Arkansas couples challenged Arkansas' "blatant refusal" to list same-sex spouses on their children's birth certificates

    (San Francisco, CA, June 26, 2017)-Today, the U.S. Supreme Court reversed the Arkansas Supreme Court's decision in Pavan v. Smith which denied same-sex married couples' right to be named on their children's birth certificates just as other married parents are. The Arkansas decision caused these families serious harms, complicating parents' ability to consent to emergency medical care, enroll children in school or recreational sports, travel abroad, and generally care for their children. By treating these families differently the decision also subjected them to official stigma and bias, sending a message that they are unworthy of equal recognition by the state. The families in this case were represented by the National Center for Lesbian Rights (NCLR), Arkansas attorney Cheryl Maples, and Ropes & Gray LLP.

    In a decisive victory for these families, the Supreme Court summarily reversed the Arkansas Supreme Court decision without requiring oral argument or additional briefing. The Court said: "The Arkansas Supreme Court's decision, we conclude, denied married same-sex couples access to the 'constellation of benefits that the Stat[e] ha[s] linked to marriage.'"

    "We are grateful to the Court for sending a clear message that it will not tolerate attempts to flout the Court's clear holding in Obergefell that married same-sex couples must be given the full panoply of protections tied to marriage under state law," said NCLR Family Law Director Catherine Sakimura. "Today's decision means that millions of married same-sex couples across the country can breathe a sigh of relief, knowing that this type of blatant discrimination against their families will not stand. Marriage equality is settled law and protects same-sex parents and their children from discrimination. Arkansas' blatant refusal to follow Obergefell could not stand."

    In Pavan, married couple Marisa and Terrah Pavan, like many couples, used an anonymous sperm donor to conceive their child. And in 2015, the Pavan Family gave birth to their daughter in their home state of Arkansas. At the hospital, the Pavans completed an application for their child's birth certificate, listing both spouses as parents. But the Arkansas Department of Health unilaterally decided to omit Marisa's name on the birth certificate, listing Terrah as the only parent. The state treated these married parents' marriage as though it did not exist.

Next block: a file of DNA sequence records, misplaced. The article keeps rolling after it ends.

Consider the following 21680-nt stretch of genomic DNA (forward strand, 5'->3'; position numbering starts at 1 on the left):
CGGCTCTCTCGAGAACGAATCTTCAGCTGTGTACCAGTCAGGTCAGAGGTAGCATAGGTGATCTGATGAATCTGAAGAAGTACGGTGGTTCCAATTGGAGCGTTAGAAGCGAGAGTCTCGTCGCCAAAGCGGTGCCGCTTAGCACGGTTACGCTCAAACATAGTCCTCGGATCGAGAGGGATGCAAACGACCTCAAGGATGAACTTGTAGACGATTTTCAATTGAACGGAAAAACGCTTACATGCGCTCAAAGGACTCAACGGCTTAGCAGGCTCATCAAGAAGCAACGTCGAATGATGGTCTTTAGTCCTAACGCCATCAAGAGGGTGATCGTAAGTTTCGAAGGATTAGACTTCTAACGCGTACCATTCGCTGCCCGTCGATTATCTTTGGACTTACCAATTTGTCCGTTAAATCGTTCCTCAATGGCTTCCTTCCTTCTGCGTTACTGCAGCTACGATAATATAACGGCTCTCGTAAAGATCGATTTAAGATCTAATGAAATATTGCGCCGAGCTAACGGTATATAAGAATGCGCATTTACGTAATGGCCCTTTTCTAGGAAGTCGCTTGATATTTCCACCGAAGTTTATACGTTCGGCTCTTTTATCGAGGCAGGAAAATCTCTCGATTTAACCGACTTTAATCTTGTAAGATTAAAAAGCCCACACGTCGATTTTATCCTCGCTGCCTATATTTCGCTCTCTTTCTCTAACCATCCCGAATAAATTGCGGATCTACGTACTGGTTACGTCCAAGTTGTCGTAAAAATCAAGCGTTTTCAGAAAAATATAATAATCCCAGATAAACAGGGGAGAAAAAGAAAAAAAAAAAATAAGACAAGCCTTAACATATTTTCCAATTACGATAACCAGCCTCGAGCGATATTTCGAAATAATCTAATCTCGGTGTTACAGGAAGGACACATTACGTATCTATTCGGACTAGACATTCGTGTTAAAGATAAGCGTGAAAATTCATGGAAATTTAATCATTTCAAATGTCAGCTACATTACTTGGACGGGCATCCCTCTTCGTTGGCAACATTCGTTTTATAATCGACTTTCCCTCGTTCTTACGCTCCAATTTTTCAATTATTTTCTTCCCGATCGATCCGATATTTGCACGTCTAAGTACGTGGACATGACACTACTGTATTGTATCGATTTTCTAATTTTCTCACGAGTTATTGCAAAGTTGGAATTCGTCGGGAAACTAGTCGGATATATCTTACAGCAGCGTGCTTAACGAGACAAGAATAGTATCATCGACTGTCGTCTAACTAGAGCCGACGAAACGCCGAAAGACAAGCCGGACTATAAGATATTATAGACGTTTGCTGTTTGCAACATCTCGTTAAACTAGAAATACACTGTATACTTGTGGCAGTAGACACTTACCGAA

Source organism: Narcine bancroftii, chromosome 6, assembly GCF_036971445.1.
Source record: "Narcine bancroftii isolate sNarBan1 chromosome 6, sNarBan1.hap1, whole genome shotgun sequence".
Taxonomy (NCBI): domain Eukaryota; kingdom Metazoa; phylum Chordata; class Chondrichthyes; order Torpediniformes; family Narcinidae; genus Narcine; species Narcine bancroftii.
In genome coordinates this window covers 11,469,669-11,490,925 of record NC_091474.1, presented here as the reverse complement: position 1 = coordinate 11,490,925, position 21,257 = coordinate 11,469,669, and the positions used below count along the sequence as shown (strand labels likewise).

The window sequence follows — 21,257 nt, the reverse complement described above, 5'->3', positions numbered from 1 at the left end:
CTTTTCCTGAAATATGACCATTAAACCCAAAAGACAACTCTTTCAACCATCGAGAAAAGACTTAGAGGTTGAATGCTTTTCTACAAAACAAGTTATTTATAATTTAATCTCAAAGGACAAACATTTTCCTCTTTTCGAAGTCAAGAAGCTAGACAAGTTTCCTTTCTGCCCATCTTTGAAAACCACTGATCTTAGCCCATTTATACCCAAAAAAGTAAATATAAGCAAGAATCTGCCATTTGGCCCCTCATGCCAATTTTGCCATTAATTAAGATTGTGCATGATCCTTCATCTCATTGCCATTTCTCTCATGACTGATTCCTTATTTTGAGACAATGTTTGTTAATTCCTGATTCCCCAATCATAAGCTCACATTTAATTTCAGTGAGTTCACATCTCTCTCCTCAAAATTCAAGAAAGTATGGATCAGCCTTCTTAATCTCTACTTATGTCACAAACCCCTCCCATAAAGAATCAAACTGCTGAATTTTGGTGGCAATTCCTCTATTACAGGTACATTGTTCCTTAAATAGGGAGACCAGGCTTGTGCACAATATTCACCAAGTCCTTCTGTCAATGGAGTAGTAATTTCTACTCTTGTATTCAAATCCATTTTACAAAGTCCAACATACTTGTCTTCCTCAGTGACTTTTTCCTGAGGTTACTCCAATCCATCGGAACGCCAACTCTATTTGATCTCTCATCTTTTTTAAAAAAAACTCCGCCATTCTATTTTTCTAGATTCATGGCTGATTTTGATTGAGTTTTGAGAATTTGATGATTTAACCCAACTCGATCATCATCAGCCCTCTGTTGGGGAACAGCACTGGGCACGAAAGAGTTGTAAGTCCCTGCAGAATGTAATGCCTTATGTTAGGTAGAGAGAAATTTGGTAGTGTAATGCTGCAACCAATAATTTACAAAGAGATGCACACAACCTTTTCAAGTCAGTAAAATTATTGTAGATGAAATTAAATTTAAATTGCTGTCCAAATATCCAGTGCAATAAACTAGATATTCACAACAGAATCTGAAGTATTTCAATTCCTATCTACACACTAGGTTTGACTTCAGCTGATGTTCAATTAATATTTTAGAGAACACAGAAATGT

Another Arkansas married couple, Leigh and Jana Jacobs, experienced the same type of discrimination when Leigh gave birth to their son in 2015.  They were issued an Arkansas birth certificate naming only Leigh as a parent despite listing both parents on the application.

    "Today's Supreme Court decision protects same-sex married couples and their children from discrimination and strengthens the rule of law," said Douglas Hallward-Driemeier, partner at Ropes & Gray LLP and co-counsel in the case with NCLR. "Marriage equality is the law of the land, and this decision sends a clear message that states must follow the law and treat all married couples equally."

    Under Arkansas law, when a married couple has a child, the spouse of the birth mother is automatically listed on the birth certificate as the child's parent, regardless of how the couple conceived the child or whether the spouse is genetically related to the child. Both the Pavan and Jacobs families were denied this right. Today's ruling reiterates that Obergefell requires different-sex and same-sex married couples to be treated equally under the law. The ruling comes on the two-year anniversary of the Court's June 26, 2015 decision in Obergefell.

    "Arkansas is our home. We are rooted there. Our families are there. Today's decision guarantees that the family we love will be respected and protected in the home we love," said plaintiff Marisa Pavan.

    "My wife, Leigh, and I just welcomed our new baby daughter, Willa Fern, into the world," said plaintiff Jana Jacobs. "Today's decision gives me comfort that my growing family, and other Arkansas families, will receive the respect and protections we deserve." 

     ###

    The National Center for Lesbian Rights is a national legal organization committed to advancing the human and civil rights of the lesbian, gay, bisexual, and transgender community through litigation, public policy advocacy, and public education. www.NCLRights.org